Bencancour officials fight to keep Gentilly-2 open
Published Thursday, October 4, 2012 10:42PM EDT
Last Updated Friday, October 5, 2012 7:14AM EDT
Some business leaders and politicians are vowing to do whatever it takes to convince the Parti Quebecois to keep the Gentilly-2 nuclear power plant.
Nearly 800 people will lose their jobs in the town of Becancour following the official decision Wednesday by Hydro-Quebec to shut the plant down. The decision comes shortly after newly elected Premier Pauline Marois also announced the Parti Quebecois would shut down Gentilly-2.
Many fear the closure will cripple the local economy.
“Just to compare to Montreal, it's like closing a factory of 60,000 jobs all at once,” said Patrick Charlebois of the Trois-Rivieres Chamber of Commerce. “That's a lot of people, a lot of jobs. We are very worried about our future.”
The mayors of Trois-Rivieres and Becancourt, as well as the head of the chamber of commerce, are joining forces to demand a meeting with the Parti Quebecois.
They feel they've been ignored so far, said Trois-Rivieres Mayor Yves Levesque.
“At least have the decency to wait and sit down and discuss. We're not just closing the park here, we're closing a building that has 800 families, and 4000 people are impacted. It's incredible,” he said.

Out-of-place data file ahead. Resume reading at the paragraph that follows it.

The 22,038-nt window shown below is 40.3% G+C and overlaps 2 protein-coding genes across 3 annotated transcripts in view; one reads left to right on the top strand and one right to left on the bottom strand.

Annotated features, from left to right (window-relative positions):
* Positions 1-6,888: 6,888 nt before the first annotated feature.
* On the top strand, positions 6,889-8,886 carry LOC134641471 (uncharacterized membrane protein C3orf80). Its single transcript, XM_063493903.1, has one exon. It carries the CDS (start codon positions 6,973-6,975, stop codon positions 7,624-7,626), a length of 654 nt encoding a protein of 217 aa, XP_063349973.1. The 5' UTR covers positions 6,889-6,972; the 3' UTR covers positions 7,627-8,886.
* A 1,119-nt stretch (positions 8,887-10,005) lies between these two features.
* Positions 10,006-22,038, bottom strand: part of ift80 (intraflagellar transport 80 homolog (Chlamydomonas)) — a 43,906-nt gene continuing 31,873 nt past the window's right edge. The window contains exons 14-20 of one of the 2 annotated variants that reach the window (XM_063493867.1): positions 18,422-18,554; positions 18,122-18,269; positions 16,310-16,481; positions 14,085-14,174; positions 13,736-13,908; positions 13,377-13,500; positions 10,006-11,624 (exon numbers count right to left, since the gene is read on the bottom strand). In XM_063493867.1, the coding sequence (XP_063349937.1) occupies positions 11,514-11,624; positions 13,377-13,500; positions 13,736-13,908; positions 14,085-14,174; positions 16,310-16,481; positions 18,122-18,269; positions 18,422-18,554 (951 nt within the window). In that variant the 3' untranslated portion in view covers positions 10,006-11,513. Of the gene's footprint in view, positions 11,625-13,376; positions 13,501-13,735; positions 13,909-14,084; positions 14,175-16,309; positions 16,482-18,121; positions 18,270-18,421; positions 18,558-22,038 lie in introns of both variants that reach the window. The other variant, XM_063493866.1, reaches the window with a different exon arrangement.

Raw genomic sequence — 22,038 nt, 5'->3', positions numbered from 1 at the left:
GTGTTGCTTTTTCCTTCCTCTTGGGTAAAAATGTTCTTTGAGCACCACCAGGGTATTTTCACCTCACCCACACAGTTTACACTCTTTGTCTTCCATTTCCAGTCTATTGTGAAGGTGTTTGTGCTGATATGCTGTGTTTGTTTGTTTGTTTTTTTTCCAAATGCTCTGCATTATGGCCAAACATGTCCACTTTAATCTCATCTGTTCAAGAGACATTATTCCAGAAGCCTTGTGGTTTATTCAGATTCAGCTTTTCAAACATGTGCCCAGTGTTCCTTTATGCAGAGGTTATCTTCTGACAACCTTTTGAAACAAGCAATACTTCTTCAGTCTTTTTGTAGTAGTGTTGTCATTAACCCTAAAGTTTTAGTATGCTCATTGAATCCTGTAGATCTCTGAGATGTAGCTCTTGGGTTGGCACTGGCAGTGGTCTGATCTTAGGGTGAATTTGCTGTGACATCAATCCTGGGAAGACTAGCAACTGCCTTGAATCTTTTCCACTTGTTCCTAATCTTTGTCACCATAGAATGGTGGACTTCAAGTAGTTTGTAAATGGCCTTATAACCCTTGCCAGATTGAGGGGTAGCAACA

The group is seeking a parliamentary commission on closing the plant, something they say Marois herself had called for in 2008.
They also want to know how the government came up with the $200 million figure to revitalize the area’s economy.
“Why 200 million dollars? Why not 150 million, why not $1 billion?” said Charlebois.
They group has prepared a petition with more than 4,000 names, hoping their voices will be heard.
“We have hope they will really listen to us,” said Becancour Mayor Gaetane Desilets. “That's what we want.”
Residents of the town, however, are divided on the decision to close the plant.
“I'm not happy with the decision to close the plant,” said one woman in Becancour. “Too many jobs are on the line.”
“It's not necessarily good for our health,” said Becancour resident Benoit Pellerin. “I think it’s the right thing to shut it down,”
Within the next few weeks, the city of Becancour will organize a public information meeting to galvanize citizens in an effort to fight for their livelihoods -- even though many say they fear the decision to close the plant is irreversible.